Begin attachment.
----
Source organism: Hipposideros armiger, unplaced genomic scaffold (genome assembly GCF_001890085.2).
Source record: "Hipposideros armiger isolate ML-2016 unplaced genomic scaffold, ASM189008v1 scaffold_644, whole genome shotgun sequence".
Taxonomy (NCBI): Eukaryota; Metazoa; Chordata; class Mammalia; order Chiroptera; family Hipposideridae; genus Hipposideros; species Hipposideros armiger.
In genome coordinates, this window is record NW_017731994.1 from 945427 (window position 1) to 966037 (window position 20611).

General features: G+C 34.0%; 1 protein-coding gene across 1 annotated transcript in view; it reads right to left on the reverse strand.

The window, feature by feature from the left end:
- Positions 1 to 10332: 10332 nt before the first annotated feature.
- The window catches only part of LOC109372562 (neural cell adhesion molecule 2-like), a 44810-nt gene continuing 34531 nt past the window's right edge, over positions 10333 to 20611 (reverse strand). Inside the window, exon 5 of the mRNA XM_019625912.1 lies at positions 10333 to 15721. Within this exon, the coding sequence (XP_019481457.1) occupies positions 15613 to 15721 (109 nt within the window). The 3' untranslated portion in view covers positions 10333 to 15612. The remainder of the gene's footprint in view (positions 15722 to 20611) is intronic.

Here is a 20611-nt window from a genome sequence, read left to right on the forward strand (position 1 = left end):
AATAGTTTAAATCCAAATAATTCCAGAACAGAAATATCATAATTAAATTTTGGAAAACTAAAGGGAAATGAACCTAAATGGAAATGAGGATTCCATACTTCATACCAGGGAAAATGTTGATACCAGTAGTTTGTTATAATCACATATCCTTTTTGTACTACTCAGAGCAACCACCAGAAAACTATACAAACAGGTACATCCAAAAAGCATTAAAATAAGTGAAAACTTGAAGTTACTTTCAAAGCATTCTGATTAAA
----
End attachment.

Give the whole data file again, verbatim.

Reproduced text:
Source organism: Hipposideros armiger, unplaced genomic scaffold (genome assembly GCF_001890085.2).
Source record: "Hipposideros armiger isolate ML-2016 unplaced genomic scaffold, ASM189008v1 scaffold_644, whole genome shotgun sequence".
Taxonomy (NCBI): Eukaryota; Metazoa; Chordata; class Mammalia; order Chiroptera; family Hipposideridae; genus Hipposideros; species Hipposideros armiger.
In genome coordinates, this window is record NW_017731994.1 from 945427 (window position 1) to 966037 (window position 20611).

General features: G+C 34.0%; 1 protein-coding gene across 1 annotated transcript in view; it reads right to left on the reverse strand.

The window, feature by feature from the left end:
- Positions 1 to 10332: 10332 nt before the first annotated feature.
- The window catches only part of LOC109372562 (neural cell adhesion molecule 2-like), a 44810-nt gene continuing 34531 nt past the window's right edge, over positions 10333 to 20611 (reverse strand). Inside the window, exon 5 of the mRNA XM_019625912.1 lies at positions 10333 to 15721. Within this exon, the coding sequence (XP_019481457.1) occupies positions 15613 to 15721 (109 nt within the window). The 3' untranslated portion in view covers positions 10333 to 15612. The remainder of the gene's footprint in view (positions 15722 to 20611) is intronic.

Here is a 20611-nt window from a genome sequence, read left to right on the forward strand (position 1 = left end):
AATAGTTTAAATCCAAATAATTCCAGAACAGAAATATCATAATTAAATTTTGGAAAACTAAAGGGAAATGAACCTAAATGGAAATGAGGATTCCATACTTCATACCAGGGAAAATGTTGATACCAGTAGTTTGTTATAATCACATATCCTTTTTGTACTACTCAGAGCAACCACCAGAAAACTATACAAACAGGTACATCCAAAAAGCATTAAAATAAGTGAAAACTTGAAGTTACTTTCAAAGCATTCTGATTAAA